It is also very tempting for doctors to finish a consultation with a prescription for some medication. After all, it implies that something can be done about the disease. And also, the patient is usually quite happy because they get value for money.

Antibiotics and how (not) to use them

Medicines continue to occupy a prominent place in medicine and health care today.

Yet their use is far from always rationally justifiable.

The fact that drugs are part of evidence-based medicine (i.e., efficacy has been demonstrated by robust scientific research) does not imply that their use is always scientifically sound.

Antibiotics are an excellent illustration of this!

A pill may work perfectly for specific conditions. However, the problem lies in the mass use of antibiotics for conditions where they are not needed.

The danger of antibiotic resistance of bacteria

Antibiotics are so lavishly prescribed and used for trivial conditions that many bacteria have become resistant to the drugs. For example, conditions for which they are either:

  • not needed (e.g., uncomplicated bronchitis), or
  • not helpful (e.g., for viral infections such as influenza).

As a result, unfortunately, we now have bacteria such as MRSA (better known as the hospital bacteria), which regular antibiotics can no longer control.

Moreover, the bacteria themselves become resistant, so this problem applies to all patients, not just those who have been prescribed too many antibiotics in the past.

Other drugs can also cause problems

In addition to antibiotics, there are numerous other drugs whose use is often problematic.

Sleeping and sedative drugs are excellent practical examples of this.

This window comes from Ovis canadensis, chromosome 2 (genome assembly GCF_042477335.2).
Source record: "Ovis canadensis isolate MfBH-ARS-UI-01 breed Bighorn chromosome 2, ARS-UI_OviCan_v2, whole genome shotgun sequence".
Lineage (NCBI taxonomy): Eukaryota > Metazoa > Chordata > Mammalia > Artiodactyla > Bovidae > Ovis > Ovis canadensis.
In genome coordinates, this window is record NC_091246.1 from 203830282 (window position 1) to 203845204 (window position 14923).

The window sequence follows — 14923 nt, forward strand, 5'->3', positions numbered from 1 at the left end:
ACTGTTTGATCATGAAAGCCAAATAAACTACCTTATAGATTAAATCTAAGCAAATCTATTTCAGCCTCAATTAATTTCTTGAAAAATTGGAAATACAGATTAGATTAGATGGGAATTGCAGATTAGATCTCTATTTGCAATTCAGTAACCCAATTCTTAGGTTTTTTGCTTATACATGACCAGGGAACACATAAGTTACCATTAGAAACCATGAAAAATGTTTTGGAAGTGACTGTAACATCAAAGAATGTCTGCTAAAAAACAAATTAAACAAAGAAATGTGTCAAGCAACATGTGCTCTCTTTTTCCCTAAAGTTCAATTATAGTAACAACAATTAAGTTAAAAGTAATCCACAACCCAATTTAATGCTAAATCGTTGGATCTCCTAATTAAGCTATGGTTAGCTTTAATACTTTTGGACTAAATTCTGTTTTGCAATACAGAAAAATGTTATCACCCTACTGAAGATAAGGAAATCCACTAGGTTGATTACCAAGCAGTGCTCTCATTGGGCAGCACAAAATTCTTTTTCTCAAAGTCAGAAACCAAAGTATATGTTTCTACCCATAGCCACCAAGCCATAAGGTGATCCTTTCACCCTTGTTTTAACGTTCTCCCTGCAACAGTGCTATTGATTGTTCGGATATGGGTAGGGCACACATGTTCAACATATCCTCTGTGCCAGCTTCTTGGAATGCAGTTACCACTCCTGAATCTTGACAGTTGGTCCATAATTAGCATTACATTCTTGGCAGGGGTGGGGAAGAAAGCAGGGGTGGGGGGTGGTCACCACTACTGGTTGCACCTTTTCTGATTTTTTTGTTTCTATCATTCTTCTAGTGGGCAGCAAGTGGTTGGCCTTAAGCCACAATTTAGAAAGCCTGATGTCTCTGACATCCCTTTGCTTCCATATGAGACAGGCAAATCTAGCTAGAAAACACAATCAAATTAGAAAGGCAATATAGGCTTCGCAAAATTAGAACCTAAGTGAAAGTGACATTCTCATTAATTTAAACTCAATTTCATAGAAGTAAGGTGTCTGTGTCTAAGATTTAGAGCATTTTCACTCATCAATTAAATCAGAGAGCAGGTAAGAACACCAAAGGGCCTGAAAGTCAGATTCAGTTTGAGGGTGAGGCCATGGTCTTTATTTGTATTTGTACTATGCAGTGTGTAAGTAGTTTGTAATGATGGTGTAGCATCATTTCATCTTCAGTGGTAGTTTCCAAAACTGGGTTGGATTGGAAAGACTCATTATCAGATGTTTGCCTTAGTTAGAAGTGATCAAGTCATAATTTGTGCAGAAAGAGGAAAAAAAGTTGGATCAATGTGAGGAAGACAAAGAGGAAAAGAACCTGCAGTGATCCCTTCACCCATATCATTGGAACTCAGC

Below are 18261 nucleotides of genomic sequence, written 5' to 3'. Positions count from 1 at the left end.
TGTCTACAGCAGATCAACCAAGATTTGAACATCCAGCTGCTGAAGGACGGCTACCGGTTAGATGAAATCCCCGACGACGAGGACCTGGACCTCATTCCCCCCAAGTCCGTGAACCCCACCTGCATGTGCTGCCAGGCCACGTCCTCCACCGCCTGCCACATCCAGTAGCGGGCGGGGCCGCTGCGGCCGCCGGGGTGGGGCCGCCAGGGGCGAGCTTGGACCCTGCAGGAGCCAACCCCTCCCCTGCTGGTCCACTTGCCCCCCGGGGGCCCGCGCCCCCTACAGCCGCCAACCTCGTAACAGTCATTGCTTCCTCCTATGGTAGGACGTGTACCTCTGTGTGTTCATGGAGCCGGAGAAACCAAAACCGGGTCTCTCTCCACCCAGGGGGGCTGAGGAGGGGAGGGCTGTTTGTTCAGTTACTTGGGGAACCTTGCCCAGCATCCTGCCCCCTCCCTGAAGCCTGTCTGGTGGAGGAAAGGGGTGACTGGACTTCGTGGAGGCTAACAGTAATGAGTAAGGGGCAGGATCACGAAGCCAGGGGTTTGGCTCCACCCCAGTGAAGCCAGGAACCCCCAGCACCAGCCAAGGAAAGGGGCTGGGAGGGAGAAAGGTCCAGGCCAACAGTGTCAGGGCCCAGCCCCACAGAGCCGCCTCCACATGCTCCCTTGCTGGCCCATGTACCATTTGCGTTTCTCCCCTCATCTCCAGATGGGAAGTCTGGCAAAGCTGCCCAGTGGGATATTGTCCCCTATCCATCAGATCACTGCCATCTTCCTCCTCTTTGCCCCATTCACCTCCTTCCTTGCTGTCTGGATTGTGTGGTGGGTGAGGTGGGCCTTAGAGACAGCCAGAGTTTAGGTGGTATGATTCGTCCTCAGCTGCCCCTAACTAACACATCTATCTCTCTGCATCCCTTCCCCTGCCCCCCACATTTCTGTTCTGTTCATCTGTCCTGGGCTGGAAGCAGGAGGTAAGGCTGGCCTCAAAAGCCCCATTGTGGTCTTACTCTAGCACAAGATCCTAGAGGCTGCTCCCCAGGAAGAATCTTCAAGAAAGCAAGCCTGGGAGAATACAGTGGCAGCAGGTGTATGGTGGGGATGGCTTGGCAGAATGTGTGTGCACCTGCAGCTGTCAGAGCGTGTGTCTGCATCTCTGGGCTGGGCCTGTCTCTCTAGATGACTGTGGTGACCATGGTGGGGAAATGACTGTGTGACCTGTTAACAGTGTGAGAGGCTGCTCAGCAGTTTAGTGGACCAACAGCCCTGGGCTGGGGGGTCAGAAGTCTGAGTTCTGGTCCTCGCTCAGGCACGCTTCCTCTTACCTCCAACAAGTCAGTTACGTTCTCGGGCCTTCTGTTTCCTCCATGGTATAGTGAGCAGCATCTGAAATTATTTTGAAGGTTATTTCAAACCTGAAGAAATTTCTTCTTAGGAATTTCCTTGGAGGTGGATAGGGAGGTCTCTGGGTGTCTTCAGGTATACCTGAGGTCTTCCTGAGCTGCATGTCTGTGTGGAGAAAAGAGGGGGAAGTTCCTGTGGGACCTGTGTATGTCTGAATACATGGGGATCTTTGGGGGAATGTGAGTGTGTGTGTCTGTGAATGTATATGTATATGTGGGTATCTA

Those who take a sleeping pill regularly may find it easier to fall asleep. But whether this will make you better rested remains to be seen.

In fact, often, these drugs also alter sleep structure, reducing its quality, not to mention the various side effects.

For example, users (often elderly people with more fragile bones) are at a higher risk of falling and suffering bone fractures as a result.

On top of that, habituation often occurs in the user after only a few weeks, rendering them completely ineffective.

Once the habituation period has set in, sleep aids have only symbolic-ritual significance.

Purely biochemically, they don’t do anything anymore. However, the belief that they make one sleep well still makes people feel like they can’t live without them.

For example, scientific research shows that subjects barely notice when their sleep aids are replaced with fake pills (placebos).

When they were subsequently told that they had actually just been given fake pills and that they might as well stop, this met with vehement protest.

But we certainly do not want to diabolize medicines because they are critical in specific cases.